first seen in 2001 because of memory loss and inability to work for one
year. His neurological examination was unremarkable except for a
mini-mental examination (MME) of 22, an important delay in answering
simple questions and difficulty in naming objects. He had a previous
history of chronic diarrhea that was never investigated. A high titer of
antiendomysium antibody was detected and a small bowel biopsy showed
inflammatory changes. Neurocognitive evaluation revealed inattention,
evocation deficits, impaired verbal fluency and disturbed visual and
verbal memories. A brain MRI showed cortical and cerebellar atrophy (Fig1).
He was placed on a gluten-free diet and gastrointestinal symptoms
resolved, but he persisted with an important cognitive impairment.
Eighteen months later a new neuropsychological evaluation showed
progression of the deficits. The patient is now stable with a new brain
MRI similar to the previous one and a MME of 25 obtained in his last
Neurological disorders associated with
gastrointestinal (GI), pancreatic, or liver diseases are poorly
recognized. In consequence, their diagnosis and treatment are often
unnecessarily delayed. Malabsorption is a word used to describe
disorders in which ingested nutrients are not completely absorbed. These
conditions can cause neurological abnormalities both through specific
nutritional deficiencies and through multisystem involvement associated
with specific disorders11. The differential diagnosis of
mucosal malabsorption disorders is quite broad and include: CD,
nongranulomatous ulcerative jejunoileitis, eosinophilic gastroenteritis,
Crohn's disease, radiation enteritis, immunoproliferative small
intestinal disease and chronic mesenteric ischemia12.
CD may present with numeral
neurological manifestations even without clinical evident malabsorption
of nutrients. Although neurological symptoms are rare in children, as
many as 36 percent of adult patients have been reported to have
neurological manifestations13. Cerebellar ataxia, dementia
and myoclonus make up the central nervous system manifestations of CD.
The neuromuscular manifestations of CD include polymyositis,
dermatomyosistis and inclusion-body myositis4.
The diagnostic test for celiac disease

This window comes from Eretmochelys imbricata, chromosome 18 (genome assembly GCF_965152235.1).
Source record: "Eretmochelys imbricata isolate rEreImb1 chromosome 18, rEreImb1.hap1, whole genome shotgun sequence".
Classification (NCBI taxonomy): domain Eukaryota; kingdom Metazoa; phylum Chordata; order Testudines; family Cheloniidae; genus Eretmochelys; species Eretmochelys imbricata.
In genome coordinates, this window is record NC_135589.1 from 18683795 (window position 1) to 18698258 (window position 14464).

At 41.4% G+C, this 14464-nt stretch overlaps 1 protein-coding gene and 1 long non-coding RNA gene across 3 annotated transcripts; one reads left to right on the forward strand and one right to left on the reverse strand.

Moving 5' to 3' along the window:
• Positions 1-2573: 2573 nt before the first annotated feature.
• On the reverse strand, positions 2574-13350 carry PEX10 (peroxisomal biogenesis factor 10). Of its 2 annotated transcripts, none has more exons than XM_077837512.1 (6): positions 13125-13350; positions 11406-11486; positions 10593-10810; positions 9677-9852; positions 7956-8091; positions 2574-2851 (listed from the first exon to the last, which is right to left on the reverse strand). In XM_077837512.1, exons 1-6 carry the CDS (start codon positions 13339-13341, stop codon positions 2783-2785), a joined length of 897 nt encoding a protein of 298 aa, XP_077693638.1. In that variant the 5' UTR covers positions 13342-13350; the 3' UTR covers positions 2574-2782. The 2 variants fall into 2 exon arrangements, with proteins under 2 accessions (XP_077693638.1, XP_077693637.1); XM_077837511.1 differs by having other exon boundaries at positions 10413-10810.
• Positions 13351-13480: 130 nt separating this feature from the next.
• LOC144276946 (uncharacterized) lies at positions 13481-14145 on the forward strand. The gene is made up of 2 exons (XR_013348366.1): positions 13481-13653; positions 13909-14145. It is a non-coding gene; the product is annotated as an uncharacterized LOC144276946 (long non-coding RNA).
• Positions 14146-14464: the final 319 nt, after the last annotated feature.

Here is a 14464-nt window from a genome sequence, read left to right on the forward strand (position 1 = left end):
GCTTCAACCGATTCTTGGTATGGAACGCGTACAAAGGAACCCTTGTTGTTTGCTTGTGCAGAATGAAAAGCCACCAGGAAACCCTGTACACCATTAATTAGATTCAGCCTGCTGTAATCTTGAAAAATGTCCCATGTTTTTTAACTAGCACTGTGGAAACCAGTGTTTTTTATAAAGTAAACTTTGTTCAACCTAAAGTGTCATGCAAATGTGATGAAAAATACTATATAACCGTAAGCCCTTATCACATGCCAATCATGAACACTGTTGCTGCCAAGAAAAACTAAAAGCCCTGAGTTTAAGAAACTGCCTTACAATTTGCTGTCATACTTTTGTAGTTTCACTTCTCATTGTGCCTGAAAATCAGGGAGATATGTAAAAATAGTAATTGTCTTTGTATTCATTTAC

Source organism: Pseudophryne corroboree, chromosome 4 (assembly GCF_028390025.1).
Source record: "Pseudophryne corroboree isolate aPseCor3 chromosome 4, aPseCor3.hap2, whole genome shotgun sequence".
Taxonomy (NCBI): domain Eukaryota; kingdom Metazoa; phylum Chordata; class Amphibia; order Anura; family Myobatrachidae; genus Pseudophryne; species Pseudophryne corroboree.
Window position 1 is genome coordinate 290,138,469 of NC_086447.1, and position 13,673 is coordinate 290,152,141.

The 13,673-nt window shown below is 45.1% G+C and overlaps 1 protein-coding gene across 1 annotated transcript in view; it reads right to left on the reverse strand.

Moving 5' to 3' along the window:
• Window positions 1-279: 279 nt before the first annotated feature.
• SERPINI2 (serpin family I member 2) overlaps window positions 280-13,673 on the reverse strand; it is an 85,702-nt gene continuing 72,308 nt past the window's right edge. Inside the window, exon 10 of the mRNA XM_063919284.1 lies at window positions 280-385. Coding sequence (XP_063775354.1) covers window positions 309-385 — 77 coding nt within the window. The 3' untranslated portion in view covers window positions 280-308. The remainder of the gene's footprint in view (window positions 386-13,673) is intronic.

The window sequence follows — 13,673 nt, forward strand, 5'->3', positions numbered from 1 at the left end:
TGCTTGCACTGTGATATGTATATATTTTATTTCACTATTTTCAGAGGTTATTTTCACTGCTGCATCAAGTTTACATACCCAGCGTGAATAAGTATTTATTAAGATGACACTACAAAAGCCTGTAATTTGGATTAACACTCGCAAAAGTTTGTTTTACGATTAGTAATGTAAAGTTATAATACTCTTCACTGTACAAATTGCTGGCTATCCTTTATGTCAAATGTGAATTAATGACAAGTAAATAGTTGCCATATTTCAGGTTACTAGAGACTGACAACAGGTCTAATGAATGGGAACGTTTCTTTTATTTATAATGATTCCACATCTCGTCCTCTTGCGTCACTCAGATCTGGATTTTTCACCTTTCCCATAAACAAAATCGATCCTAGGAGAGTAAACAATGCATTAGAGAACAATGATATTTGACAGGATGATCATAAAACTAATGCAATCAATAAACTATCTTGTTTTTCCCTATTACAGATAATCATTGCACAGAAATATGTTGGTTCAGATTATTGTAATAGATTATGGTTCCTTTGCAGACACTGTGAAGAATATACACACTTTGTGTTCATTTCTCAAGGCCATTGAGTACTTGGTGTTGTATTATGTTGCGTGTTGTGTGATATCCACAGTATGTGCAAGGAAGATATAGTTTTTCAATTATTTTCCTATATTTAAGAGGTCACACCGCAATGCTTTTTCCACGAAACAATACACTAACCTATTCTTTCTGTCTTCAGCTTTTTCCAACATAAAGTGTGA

is a small intestine biopsy that shows loss of vili and flattening of
the mucosa, which in is formed of cuboidal cells instead of the normal
columnar cells. The crypts are elongated and inflammatory cells can be
shown. The screening test for CD is the measurement of circulating
antigliadin, antiendomysial and antitransglutaminase antibodies5.
It is well known that CD may be
associated with sporadic and hereditary ataxias8. Our first
patient has a six-year history of cerebellar ataxia. Only one year after
the presentation of the neurological symptoms, she started to manifest
Neuropathologic findings in autopsy of
patients with gluten ataxia showed perivascular cuffing with
inflammatory cells, predominantly affecting the cerebellum, resulting in
loss of Purkinje cells. This suggests that the neurological insult may
be immune mediated14. Hadjivassiliou et al. showed that in
patients with gluten ataxia antigliadin antibodies cross-react with
epitopes on Purkinje cells15. Recently, it has been suggested
that both humoral and cell-mediated responses play a part in the
pathogenesis of gluten ataxia16. Gluten ataxia is primarily a
slowly progressive ataxia, and aggressive cerebellar degeneration is the
exception rather than the rule16.
Epilepsy is another neurological
complication of CD17. Many authors described the association
of cerebral calcification, CD and seizures18. Although
various hypotheses have been proposed, ranging from free radical
accumulation with oxidative stress to toxin deposition, the precise
mechanisms for such association remains unknown. CD must be considered
in selected patients with medically refractory seizures since potential